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Conservation Genetics

Frühjahrssemester (jährlich wiederkehrende Veranstaltung)


R. Holderegger, M. C. Fischer, F. Gugerli, A. Widmer


Genetic and evolutionary argumentation is an outstanding feature of modern conservation biology. The module equips students with the necessary background knowledge on the benefits of conservation genetics and its applications in practice. The module introduces several main theories of conservation genetics and then shows how they impact on practical work in conservation management. The module aims at a critical discussion of the role and limits of genetics in conservation and also shows where science is lacking behind practice - and vice-versa. Both animals and plants are treated.


Genetic diversity as part of biodiversity; adative genetic diversity; effects of small population size: genetic drift, inbreeding and inbreeding depression; gene flow, fragmentation and connectivity; hybridization.

Specific topics
(1) What is conservation genetics; biodiversity and genetic diversity; extinction vortex; basic introduction to genetic methods.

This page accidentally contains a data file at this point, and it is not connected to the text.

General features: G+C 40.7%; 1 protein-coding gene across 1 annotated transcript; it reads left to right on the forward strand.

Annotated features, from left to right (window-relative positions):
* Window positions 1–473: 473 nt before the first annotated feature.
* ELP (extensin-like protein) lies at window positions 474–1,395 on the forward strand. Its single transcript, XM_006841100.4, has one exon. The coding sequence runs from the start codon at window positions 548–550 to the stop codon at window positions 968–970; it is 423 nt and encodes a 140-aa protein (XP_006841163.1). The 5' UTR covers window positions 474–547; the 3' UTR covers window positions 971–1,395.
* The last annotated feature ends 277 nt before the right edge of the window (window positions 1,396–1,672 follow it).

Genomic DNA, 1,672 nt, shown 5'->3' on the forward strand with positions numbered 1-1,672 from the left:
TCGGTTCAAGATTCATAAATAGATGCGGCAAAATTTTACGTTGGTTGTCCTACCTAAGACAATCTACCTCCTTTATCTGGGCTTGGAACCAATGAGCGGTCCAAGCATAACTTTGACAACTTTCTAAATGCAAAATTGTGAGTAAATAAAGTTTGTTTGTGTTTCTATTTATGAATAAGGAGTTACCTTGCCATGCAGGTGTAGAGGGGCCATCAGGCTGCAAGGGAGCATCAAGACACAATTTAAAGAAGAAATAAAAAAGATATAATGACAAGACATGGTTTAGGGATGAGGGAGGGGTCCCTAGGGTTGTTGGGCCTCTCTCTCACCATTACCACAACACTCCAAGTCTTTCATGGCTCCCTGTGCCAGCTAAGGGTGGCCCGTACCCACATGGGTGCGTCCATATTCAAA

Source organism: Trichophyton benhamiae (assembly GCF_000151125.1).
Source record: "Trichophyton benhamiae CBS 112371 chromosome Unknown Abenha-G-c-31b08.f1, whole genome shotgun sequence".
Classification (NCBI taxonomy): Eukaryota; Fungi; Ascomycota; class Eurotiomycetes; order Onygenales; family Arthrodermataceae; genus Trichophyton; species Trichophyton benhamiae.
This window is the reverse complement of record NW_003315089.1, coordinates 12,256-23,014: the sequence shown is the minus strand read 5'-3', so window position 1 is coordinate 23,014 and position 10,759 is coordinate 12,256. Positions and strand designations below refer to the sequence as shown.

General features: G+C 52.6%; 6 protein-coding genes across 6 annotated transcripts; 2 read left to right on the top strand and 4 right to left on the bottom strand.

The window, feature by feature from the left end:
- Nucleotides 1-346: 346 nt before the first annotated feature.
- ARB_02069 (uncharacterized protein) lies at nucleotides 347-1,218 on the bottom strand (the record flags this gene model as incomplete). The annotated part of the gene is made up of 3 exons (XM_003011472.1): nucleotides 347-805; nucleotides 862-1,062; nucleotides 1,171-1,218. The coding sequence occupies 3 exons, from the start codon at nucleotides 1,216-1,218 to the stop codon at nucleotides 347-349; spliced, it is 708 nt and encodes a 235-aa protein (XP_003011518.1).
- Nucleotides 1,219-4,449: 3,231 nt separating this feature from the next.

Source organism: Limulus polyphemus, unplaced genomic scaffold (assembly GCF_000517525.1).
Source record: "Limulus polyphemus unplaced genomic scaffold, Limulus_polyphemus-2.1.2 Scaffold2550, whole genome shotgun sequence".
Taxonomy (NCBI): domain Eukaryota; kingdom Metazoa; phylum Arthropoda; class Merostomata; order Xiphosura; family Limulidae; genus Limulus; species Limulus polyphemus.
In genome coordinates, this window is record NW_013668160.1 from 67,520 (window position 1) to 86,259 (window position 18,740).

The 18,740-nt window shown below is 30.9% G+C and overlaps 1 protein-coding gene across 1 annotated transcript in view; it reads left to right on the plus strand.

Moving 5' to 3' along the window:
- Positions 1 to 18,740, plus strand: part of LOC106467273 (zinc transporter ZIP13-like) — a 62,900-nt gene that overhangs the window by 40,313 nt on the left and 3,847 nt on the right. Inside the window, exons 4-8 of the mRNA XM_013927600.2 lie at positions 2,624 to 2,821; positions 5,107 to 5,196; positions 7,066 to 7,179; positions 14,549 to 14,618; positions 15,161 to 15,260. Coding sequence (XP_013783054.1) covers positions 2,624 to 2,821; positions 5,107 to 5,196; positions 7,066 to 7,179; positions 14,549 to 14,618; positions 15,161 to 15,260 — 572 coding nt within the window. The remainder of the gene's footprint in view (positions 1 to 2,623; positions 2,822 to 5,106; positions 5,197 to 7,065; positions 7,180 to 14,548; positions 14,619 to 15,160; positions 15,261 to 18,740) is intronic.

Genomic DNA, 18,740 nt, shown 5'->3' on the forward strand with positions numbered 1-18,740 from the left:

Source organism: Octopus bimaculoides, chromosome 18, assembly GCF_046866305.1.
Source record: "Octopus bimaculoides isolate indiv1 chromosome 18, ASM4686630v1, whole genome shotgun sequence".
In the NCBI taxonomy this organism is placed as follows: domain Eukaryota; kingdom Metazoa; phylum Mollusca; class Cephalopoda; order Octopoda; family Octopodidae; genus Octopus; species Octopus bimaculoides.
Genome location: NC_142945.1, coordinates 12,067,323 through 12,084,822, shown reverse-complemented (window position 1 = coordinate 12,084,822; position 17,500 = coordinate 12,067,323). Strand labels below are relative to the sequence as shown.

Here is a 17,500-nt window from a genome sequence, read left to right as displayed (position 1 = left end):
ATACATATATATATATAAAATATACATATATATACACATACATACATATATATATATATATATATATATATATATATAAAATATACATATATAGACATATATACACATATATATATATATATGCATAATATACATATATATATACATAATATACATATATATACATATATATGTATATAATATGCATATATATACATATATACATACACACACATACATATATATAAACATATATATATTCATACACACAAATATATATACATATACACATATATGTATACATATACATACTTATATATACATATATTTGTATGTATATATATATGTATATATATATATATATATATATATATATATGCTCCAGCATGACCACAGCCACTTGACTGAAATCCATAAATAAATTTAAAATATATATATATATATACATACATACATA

(2) Small population size; genetic drift; inbreeding and inbreeding depression; methods to estimate inbreeding and inbreeding depression.
(3) Adapative genetic diversity; neutral versus adaptive genetic variation; methods to measure adaptive genetic variation; genome scans; QTLs; candidate genes; problems and open questions.
(4) Gene flow, migration and dispersal; how to measure (historical and contemporary) gene flow; fragmentation and connectivity.
(5) Hybridization; gene introgression; gene flow across species boundaries; crops and wild relatives.
(6) Full day excursion; practical example of conservation genetics; discussion and evaluation.
(7) Examination.